Australian Open 2019: With renewed love for tennis, Frenchman Lucas Pouille set to test mighty Novak Djokovic in semi-final
Amelie Mauresmo and Lucas Pouille may only have been a team for a little over a month, but already, Mauresmo has done perhaps what was most crucial for her young charge: renewing his love for the sport both have made their lifelong careers.
Pouille started this year in poor fashion with a first round loss to Andrey Rublev at Sydney International.
Towards the latter half of 2018, Pouille brought former World No 1 Amelie Mauresmo — also Andy Murray’s former coach — in his team.
The pair may only have been a team for a little over a month, but already, Mauresmo has renewed Pouille's love for the sport.
Until Wednesday morning, Australian Open 16th seed Milos Raonic was on song. With an entirely one-sided win over fourth seed Alexander Zverev, the tall Canadian was firmly in the driver’s seat from the get-go, and pushed quickly against a last-minute final set fight from his younger counterpart.
Wednesday, however, was quite a different fight. Up regularly against a number of NextGen players — in fact, having begun his Australian Open campaign with a win over Nick Kyrgios — Raonic looked to be the firm favourite. Despite having struggled with injuries in the recent past, he was perhaps unequivocally expected to win.
But for the efforts, of course, of young Frenchman Lucas Pouille, who put a spanner in the works and took a strong, convincing four-set win after Raonic attempted to pull back in the third. It was not, perhaps, that Raonic looked weak in any way, but that Pouille had laser sharp focus; focus that he lost a little, perhaps, at a few points in the match but quickly regained. Interestingly, in 2016 — Pouille’s best year for Grand Slams so far — the player was in fact dispatched from the Australian Open in Round 1 by Raonic himself. It was, perhaps, Pouille’s way of avenging himself.
For Pouille, the last few years have not been particularly easy. Only a few years ago, the young Frenchman could be seen in hitting practice with Roger Federer, but this year, the 24-year-old started his season in what can only be described as poor fashion. Seeded sixth at the Sydney International, Pouille tumbled out in straight sets in the first round to Andrey Rublev, prior to which he played the team tennis Hopman Cup - where he lost all three of his singles rubbers.
Despite the player having achieved strong Grand Slam finishes in 2017, Pouille’s wins against players in 2017 can only be described as very narrow, uneasy, and hard-fought. In spite of this, however, he became the only player to win a title on each playing surface. While Pouille has not struggled with injuries, inconsistencies have repeatedly done him in — down, in large part, he has suggested, to the mental rigours of the game.
The latter half of 2018 saw quite the slump for the young Frenchman, who over the entirety of the season had eleven wins. It was a far cry from the youngster who, only two years earlier, had caused the ouster of Rafael Nadal from the US Open in the fourth round. His lacklustre season last year also meant that he quickly dropped from his career-highest No 10 ranking to now, 31st on the ATP singles standings. Pouille has a strong all-court game, is great at the net and has in fact taken out a number of big-name opponents, making it clear that talent is not what is lacking.
Towards the end of last season, Pouille admitted that his less-than-inspired performances were not to do with injury, but that he had lost the pleasure he once found in playing tennis — something that his opponent in the semi-final, Novak Djokovic, has mentioned on several occasions.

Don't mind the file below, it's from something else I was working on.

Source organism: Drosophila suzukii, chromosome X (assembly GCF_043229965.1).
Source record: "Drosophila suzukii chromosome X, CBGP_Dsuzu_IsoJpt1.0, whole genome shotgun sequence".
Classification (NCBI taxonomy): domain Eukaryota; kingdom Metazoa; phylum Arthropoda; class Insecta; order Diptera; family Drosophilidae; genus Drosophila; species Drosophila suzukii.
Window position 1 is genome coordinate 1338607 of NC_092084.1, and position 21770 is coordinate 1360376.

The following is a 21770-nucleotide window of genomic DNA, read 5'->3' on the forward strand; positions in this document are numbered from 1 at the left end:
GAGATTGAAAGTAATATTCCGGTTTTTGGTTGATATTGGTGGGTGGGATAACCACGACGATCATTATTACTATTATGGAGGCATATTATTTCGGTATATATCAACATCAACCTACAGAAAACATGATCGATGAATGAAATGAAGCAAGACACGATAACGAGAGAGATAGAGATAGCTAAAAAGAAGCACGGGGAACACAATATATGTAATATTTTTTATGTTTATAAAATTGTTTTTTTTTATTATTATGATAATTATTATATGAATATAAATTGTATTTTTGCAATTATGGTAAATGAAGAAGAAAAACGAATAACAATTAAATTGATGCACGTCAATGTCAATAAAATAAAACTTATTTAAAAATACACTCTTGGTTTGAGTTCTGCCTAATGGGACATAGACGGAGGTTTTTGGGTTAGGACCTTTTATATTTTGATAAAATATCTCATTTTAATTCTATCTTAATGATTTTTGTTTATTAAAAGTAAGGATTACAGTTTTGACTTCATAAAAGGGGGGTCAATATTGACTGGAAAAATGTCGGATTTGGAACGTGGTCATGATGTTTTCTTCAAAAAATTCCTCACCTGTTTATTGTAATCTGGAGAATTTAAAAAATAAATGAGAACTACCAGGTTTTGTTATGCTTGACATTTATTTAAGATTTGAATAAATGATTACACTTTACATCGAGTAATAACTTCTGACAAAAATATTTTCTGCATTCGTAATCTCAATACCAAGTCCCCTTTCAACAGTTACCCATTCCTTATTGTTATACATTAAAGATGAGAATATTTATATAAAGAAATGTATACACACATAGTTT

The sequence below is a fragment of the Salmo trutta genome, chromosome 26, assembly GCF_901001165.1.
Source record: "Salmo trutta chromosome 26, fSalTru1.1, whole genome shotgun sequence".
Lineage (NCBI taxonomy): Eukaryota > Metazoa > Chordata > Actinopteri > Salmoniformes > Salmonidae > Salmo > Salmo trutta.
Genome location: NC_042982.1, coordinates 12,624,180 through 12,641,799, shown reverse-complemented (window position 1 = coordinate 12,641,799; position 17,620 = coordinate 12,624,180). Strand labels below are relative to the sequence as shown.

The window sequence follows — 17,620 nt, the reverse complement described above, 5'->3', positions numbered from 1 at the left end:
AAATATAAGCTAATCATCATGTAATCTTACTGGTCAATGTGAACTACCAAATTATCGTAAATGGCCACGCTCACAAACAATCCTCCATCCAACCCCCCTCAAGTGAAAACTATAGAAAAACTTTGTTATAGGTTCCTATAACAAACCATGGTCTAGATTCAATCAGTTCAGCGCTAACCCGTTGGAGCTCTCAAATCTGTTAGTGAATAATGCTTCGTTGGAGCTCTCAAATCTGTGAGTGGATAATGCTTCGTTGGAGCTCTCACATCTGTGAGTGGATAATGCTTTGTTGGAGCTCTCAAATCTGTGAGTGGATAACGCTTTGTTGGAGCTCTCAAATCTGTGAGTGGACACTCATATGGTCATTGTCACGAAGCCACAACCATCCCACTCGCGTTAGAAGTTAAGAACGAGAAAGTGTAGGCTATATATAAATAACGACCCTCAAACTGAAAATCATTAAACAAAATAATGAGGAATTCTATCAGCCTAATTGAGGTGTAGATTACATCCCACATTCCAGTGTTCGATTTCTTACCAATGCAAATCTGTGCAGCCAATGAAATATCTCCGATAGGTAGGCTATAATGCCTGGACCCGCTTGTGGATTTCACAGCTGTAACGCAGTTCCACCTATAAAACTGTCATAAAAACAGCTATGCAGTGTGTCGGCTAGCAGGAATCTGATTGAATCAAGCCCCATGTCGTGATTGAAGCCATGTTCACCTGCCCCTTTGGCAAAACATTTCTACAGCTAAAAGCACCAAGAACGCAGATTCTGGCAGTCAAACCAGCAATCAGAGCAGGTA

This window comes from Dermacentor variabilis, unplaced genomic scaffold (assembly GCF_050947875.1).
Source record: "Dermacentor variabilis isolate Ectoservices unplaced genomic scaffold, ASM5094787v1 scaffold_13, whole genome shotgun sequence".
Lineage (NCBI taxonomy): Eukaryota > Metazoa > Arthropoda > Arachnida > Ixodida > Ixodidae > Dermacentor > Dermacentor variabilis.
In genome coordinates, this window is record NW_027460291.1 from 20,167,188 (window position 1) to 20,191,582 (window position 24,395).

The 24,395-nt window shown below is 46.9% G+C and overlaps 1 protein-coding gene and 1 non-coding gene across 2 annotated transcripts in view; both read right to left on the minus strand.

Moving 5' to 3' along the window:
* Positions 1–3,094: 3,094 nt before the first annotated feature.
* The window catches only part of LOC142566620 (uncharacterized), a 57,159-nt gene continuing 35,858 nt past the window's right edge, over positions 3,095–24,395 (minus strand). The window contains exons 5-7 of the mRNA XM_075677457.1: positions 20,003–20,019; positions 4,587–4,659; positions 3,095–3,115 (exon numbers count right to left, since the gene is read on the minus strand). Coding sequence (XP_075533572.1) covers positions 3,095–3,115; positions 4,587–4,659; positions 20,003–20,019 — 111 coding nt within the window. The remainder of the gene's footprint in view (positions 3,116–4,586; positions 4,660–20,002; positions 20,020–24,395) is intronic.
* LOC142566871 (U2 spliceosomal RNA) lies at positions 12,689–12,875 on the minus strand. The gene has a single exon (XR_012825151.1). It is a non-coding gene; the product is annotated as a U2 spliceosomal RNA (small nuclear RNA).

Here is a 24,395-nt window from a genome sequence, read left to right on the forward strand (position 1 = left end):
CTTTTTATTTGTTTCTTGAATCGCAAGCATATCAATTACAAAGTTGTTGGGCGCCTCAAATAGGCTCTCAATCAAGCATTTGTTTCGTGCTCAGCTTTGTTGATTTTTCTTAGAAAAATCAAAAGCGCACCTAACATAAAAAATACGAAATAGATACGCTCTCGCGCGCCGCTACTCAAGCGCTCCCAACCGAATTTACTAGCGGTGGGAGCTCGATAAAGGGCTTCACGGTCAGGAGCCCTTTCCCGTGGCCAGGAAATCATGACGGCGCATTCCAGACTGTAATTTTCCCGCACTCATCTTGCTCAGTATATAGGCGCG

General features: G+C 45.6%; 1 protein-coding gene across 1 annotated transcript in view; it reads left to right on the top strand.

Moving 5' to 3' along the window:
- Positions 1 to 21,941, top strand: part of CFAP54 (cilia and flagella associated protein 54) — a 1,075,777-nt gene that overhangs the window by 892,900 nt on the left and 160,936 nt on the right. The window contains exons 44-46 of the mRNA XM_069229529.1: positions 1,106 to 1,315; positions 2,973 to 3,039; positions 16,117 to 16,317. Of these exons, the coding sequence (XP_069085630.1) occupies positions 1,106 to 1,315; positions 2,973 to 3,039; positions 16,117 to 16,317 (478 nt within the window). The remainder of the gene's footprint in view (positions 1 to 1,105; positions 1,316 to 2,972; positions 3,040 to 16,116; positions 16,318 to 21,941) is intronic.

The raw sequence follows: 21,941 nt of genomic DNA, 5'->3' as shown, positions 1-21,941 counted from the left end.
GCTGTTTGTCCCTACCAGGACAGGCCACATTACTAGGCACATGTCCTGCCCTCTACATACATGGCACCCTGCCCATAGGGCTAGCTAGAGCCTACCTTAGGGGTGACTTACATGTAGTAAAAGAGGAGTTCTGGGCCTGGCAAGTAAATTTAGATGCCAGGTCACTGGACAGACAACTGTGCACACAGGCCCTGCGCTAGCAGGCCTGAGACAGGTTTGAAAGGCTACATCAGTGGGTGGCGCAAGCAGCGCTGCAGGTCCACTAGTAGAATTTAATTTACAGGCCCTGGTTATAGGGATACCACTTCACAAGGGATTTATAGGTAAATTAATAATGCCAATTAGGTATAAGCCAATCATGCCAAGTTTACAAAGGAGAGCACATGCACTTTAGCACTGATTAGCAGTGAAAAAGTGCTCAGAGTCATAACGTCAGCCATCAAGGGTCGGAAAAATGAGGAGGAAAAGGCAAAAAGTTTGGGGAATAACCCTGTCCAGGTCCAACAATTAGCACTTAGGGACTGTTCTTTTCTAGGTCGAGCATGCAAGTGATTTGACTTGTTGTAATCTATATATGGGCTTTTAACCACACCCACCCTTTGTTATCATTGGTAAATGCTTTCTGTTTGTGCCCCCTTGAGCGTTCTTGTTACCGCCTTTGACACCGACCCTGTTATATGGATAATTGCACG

Could this be Lucas Pouille’s year at the Australian Open? While it seems difficult to fathom that the player will beat Novak Djokovic, who has been in blazing form of late, one might argue that having come so far is an achievement in itself. For Pouille, his persona, at least in the last few months, has come to resemble that of another champion — Andy Murray — and perhaps with good reason; towards the latter half of 2018, Pouille severed ties with his coach, bringing on former World No 1 Amelie Mauresmo — also Murray’s former coach — to his team. Indeed, Mauresmo was France’s only World No 1 tennis player in the Open Era, and coached Marion Bartoli to her only Grand Slam title, at Wimbledon in 2013.
Under the stewardship of the 2006 Australian Open champion, Pouille has already appeared to transform mentally. In spite of having the odds stacked against him in almost every way, the young Frenchman looks in fine form to put up at least a bit of a fight against Novak Djokovic. Following his upset of Raonic, Pouille was quizzed by John McEnroe on his choice of a “female coach”. The 24-year-old quickly responded with "Men are coaching women, so why not the contrary? It's not about being a man or a woman, it's about knowing tennis and about having a good state of mind.”
The pair may only have been a team for a little over a month, but already, Mauresmo has done perhaps what was most crucial for her young charge: renewing his love for the sport both have made their lifelong careers. In the rigours of professional sport, where injury slumps and difficult opponents will come and go, that is truly the most important thing. 2019, and Amelie Mauresmo, have brought onto court a renewed Lucas Pouille — a more confident, focused sportsman — and a person who is once again, in love with the game.
The advice comes after a video posted on a pro-Russian YouTube account showed Djokovic's father Srdjan posing in Melbourne Park with a fan holding a Russian flag.
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Novak Djokovic has dropped just one set in the first four rounds, despite the pain and physical duress.